After taking the train to Rome and checking in to my hotel, I realized I had an incredible headache… whether from not sleeping the night before, my irregular eating patterns, the long climb I made to the top of the Duomo dome in Florence that afternoon… who knows?  I tried to head to dinner (my goal was the Trevi Fountain) but my head was pounding so much I found myself walking in circles and felt lucky to find my way back to my hotel probably an hour later with no sign of the Trevi Fountain or food in my belly.  I ate some delicious gnocchi at a restaurant close to my hotel before heading to bed.

I woke up with a start, to a ringing phone… my tour bus was waiting for me.  “WHAT?”  How was that possible?  I set my alarm!  I asked if they could wait 10 minutes and the front desk called me back and told me the bus would wait five minutes.  Seriously?  Never in my life have I gotten ready so quickly!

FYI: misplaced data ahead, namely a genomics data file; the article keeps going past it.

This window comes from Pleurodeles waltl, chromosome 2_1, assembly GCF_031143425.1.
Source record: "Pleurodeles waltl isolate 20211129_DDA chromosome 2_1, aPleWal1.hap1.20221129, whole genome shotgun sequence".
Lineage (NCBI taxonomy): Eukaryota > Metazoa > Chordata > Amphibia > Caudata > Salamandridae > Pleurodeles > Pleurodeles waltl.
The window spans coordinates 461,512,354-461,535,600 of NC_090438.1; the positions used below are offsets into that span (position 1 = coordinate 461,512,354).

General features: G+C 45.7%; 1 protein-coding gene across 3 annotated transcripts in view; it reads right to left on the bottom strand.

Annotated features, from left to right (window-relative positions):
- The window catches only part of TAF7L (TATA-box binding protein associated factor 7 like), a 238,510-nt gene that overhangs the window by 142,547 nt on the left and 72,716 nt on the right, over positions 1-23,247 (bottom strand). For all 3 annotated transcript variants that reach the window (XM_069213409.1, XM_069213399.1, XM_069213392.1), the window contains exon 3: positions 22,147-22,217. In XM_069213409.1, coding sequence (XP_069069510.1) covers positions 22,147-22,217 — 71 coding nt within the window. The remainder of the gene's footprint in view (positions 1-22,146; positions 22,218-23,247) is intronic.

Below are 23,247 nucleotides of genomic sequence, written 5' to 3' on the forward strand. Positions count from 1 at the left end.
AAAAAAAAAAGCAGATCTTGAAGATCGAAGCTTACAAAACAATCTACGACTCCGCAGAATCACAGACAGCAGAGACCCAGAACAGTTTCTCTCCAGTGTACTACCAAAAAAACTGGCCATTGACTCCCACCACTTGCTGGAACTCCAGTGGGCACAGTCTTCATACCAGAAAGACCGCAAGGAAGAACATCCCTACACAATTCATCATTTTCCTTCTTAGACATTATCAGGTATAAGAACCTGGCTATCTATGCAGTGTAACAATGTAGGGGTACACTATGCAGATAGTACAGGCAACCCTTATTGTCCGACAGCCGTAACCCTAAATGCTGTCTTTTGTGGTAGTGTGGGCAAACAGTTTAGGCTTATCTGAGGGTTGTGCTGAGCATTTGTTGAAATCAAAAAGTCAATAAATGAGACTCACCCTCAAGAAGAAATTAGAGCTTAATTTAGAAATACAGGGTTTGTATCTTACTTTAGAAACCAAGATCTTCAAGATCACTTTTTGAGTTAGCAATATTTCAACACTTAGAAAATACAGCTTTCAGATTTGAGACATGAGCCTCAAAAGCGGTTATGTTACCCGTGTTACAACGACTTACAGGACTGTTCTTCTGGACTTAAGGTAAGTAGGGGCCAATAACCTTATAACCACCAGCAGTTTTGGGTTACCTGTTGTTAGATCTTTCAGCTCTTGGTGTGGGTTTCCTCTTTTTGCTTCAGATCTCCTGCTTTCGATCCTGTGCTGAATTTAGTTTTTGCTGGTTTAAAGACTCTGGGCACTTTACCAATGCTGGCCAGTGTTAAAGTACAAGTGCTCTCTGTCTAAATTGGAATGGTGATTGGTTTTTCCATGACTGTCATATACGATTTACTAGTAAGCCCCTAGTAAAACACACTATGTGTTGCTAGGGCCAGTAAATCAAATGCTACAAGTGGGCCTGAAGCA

I made it onto the bus (which was really a van) and didn’t seem nearly so bad for the bus trip from Rome to Capri, except… the van was only going to the train station where there were real buses waiting.  So the passengers of the small van all shuffled on to the tour buses – and were the last ones on the buses thanks to my trusty tardiness.

The bus ride was long and it took almost that long for me to feel fully awake and smoothed out after rushing around like an idiot.  The woman next to me was Polish and asked me why Obama wanted to get involved in Syria and how he could possibly know who might have let off chemical weapons.  Although it didn’t sound like this woman believed they were used.  I feigned ignorance and gave a non-committal shrug because trapped on a bus IS NOT THE PLACE for a political conversation and I am not the expert in these things anyway.